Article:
Wednesday, September 29, 2010

What Deanna did today.

If I'm not pressured to blog, I tend not to, so sorry I've been neglecting you.

Today I did something really cool, but it needs a back story. Last Thanksgiving, my Dad joined what he calls a Biker gang. It's not a gang its the American Legion Military Veterans Motorcycle club. Because they are veterans organization, they are told about things that non-veterans don't know about, like when the planes are landing in the old Air Force base near my house. These planes contain men and women either going to or coming home from the wars in the Middle East.

I mentioned in my last post that a man (I guess, weird) that I went to school with, that I've known since I was seven recently came home, and that I have one friend (well, the husband of my mom's best friend's daughter) is currently in basic in Alaska, he'll be going over in April.

Today I got to see a group of men off to their deployment. The old Air Force base in Southern New Hampshire is a refueling stop for many flights heading overseas so we, the greeters have the change to say "Thank You and good luck" to the people leaving, and "Welcome Home" to those coming back.

The base here and one in Bangor ME are the only ones that welcome soldiers home, and say good bye to them. I personally, I think that's wrong. Shouldn't every airport these people who are fighting for us have someone say "Hey welcome home" no matter where they are? This isn't 1968.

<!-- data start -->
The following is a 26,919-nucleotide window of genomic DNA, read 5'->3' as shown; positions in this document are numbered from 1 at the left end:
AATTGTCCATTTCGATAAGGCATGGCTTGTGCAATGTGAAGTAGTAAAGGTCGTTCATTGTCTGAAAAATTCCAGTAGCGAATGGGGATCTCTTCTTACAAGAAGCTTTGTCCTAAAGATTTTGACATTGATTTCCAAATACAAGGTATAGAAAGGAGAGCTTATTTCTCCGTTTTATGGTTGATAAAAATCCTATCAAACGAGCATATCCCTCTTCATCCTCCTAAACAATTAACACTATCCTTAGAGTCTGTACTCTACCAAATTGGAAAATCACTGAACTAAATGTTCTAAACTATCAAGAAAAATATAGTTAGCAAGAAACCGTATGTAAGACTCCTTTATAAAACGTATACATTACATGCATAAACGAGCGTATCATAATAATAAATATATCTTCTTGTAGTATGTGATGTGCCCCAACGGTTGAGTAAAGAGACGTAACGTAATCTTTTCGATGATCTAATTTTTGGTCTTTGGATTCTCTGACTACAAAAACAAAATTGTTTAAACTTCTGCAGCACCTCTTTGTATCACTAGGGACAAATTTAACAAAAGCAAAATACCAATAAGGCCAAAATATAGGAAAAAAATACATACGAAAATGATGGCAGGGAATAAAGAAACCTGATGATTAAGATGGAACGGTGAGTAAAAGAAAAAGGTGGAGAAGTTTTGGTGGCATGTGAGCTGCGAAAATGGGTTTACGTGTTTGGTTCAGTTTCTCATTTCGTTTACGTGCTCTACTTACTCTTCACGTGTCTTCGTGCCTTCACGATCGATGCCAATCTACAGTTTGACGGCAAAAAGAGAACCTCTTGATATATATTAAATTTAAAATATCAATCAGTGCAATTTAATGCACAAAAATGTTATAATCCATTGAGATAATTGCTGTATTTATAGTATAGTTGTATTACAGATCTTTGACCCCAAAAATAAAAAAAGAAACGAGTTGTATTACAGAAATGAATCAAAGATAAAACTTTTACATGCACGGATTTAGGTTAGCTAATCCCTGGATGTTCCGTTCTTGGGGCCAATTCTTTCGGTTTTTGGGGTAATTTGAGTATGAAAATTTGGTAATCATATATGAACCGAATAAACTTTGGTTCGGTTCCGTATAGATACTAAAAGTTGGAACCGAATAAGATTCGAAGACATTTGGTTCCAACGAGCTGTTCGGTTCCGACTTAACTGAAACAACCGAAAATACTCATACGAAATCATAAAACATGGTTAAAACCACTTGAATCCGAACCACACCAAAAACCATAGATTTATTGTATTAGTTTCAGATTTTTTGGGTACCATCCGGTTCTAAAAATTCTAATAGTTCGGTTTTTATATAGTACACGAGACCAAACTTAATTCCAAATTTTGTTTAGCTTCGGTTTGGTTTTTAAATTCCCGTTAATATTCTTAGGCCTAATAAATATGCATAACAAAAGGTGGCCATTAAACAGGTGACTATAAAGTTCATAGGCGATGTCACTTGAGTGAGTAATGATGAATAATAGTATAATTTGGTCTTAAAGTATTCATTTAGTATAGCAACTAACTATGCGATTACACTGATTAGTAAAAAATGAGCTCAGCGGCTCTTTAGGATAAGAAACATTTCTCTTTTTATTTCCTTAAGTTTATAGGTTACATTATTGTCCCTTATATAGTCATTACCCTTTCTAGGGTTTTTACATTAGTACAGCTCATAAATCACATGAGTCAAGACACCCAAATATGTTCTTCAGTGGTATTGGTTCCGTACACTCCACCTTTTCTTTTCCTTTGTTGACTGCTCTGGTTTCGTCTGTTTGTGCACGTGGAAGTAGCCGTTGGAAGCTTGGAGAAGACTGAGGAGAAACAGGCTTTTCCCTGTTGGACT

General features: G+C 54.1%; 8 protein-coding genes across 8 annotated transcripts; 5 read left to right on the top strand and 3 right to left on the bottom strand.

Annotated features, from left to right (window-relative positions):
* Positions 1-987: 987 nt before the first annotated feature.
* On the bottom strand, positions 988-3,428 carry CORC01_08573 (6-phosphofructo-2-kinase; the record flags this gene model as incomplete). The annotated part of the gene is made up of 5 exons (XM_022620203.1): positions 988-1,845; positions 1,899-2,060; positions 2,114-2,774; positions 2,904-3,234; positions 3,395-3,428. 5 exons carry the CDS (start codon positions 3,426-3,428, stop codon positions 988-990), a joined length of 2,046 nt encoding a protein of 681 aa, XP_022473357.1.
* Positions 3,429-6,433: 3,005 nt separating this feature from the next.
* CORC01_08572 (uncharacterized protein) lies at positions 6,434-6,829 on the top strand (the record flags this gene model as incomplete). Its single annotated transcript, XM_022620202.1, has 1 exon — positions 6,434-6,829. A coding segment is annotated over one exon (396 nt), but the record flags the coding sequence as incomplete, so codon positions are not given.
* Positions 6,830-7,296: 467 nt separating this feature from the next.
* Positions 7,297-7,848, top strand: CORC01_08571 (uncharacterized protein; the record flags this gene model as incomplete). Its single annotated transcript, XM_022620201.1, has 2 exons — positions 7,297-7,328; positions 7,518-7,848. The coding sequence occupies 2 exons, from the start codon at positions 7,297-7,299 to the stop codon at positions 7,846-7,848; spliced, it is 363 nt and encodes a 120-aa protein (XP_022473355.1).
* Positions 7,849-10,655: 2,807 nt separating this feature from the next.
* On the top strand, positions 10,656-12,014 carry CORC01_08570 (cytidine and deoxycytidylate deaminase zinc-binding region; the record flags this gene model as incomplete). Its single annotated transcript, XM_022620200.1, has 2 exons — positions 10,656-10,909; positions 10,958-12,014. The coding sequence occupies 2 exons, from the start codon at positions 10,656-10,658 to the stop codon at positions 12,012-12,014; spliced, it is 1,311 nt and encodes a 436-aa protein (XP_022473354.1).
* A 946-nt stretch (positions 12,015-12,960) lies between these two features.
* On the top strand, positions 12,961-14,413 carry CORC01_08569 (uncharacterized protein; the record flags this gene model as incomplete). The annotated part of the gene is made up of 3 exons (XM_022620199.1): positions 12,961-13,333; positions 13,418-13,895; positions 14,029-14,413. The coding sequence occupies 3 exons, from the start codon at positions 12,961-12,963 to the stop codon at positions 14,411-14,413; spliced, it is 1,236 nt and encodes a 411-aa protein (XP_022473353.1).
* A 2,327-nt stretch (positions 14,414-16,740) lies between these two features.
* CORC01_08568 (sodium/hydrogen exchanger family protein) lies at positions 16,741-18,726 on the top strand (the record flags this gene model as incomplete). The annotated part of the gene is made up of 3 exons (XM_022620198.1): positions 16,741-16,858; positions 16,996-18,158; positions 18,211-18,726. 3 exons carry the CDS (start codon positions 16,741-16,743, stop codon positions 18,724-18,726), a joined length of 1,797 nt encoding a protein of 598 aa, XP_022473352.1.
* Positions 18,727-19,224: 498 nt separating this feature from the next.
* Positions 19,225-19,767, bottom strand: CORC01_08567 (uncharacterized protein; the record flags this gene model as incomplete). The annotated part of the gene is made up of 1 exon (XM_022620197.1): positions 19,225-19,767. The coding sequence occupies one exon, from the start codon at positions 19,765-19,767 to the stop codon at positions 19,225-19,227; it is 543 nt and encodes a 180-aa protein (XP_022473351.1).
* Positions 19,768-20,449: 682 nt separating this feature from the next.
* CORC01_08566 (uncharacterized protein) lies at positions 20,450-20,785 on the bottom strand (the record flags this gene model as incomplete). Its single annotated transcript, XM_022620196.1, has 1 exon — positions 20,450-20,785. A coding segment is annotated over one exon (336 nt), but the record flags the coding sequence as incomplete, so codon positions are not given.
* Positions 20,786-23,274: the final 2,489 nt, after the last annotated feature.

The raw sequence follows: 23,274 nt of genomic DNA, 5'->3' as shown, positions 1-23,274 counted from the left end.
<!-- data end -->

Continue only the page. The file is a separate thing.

Anyway, It was weird, emotional, really emotional. Shaking their hands and saying thank you for what they'll be doing for us. I guess because it's everything I never got to say to the kid from my class before he left, or when I saw him in the store.

I hope I get to do it again.



  1. Not to be contrary, but at the Bradley International Airport in Connecticut, they welcome the troops back. I don't know about leaving, though. I think it's a more individual 'at the base' thing.
    And I know EXACTLY how you feel. Its very VERY emotional to see the troops off and welcome them back... watching my dad go to Iraq and being able to welcome him home were probably the most emotionally intense things I have EVER done.
    P.S. You're awesome. ^_^

  2. That is so nice that you do that! I don't always agree with why our troops are out doing what they are doing, but I think they should always have people to welcome them home and to send them off.

  3. Most bases I've heard of have some sort of ceremony for the troops who are leaving and those coming back. Those are usually just for friends and family, though, so if a certain troop doesn't have any friends or family in the area then they're kind of out of luck. We couldn't be there when my dad left for and came back from Kuwait (we had moved to our retirement destination a year early so that I could do all four years of high school in one place), so it would have been nice to know that someone was there picking up our slack... We did call him, though...